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Weekend Box Office: Inception Launches Strong, Sorcerer's Apprentice Flops

Thompson on Hollywood By Anthony D'Alessandro | Thompson on Hollywood July 18, 2010 at 3:50AM

Proving yet again that originality does not breed contempt at the box office, Christopher Nolan's Inception scored a strong opening weekend with $60 million, while Disney uber-producer Jerry Bruckheimer suffered his second b.o. dud this summer with Sorcerer's Apprentice. Anthony D'Alessandro does the numbers:
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Thompson on Hollywood

Proving yet again that originality does not breed contempt at the box office, Christopher Nolan's Inception scored a strong opening weekend with $60 million, while Disney uber-producer Jerry Bruckheimer suffered his second b.o. dud this summer with Sorcerer's Apprentice. Anthony D'Alessandro does the numbers:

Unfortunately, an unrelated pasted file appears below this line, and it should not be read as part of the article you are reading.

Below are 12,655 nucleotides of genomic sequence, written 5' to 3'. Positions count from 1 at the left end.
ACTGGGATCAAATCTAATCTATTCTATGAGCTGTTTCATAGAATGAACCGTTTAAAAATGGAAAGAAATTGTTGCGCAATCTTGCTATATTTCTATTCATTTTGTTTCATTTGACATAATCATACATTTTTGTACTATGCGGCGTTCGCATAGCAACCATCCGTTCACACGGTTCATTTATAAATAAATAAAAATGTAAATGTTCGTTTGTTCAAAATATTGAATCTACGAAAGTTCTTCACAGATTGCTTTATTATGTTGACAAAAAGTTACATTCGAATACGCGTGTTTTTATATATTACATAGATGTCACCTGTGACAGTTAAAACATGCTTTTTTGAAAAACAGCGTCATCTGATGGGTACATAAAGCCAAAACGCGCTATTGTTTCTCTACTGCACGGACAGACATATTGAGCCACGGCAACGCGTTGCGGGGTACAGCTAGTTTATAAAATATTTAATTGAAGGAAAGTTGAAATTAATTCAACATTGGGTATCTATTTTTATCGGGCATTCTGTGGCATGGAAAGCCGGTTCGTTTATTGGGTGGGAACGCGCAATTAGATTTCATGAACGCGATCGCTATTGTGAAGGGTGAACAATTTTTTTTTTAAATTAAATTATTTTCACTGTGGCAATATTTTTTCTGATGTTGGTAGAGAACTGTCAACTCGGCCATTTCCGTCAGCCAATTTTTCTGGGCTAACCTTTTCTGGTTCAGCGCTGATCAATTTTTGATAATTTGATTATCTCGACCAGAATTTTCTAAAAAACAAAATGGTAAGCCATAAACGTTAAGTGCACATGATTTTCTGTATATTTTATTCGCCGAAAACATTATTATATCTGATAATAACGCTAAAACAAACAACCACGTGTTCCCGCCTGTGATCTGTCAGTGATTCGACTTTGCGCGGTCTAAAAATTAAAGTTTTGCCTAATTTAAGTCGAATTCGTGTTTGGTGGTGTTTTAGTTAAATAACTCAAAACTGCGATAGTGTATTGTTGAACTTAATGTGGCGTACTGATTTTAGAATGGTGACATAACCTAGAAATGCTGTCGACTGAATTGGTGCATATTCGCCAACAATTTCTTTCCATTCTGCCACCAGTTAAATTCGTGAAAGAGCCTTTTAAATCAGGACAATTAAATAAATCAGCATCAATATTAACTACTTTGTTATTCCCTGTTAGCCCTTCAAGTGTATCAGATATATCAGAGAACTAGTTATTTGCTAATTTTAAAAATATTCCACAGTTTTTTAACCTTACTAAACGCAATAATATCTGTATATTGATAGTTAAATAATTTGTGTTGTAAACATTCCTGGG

Warner Bros.’ Inception kept summer audiences wide awake, drawing $60.4 million at 3,792 theaters, and gave Leonardo DiCaprio his best domestic opening ever. The actor’s previous opening high came earlier this year with Paramount’s Shutter Island which counted over $41 million. 

However, Walt Disney’s $150-million fantasy adventure The Sorcerer’s Apprentice suffered from a spell of black magic, casting $17.4 million over the Friday through Sunday period and $24.5 million since its Wednesday opening at 3,504 – a second blow to tentpole producer Jerry Bruckheimer in the wake of Prince of Persia: The Sand of Time’s beheading at the domestic box office over Memorial Day weekend. Over three days, Sorcerer ranks as the lowest opening for a Bruckheimer-Nicolas Cage collaboration. Sorcerer’s five-day gross is lackluster because the duo have a track record for easily hitting $20 million-plus openings in three days.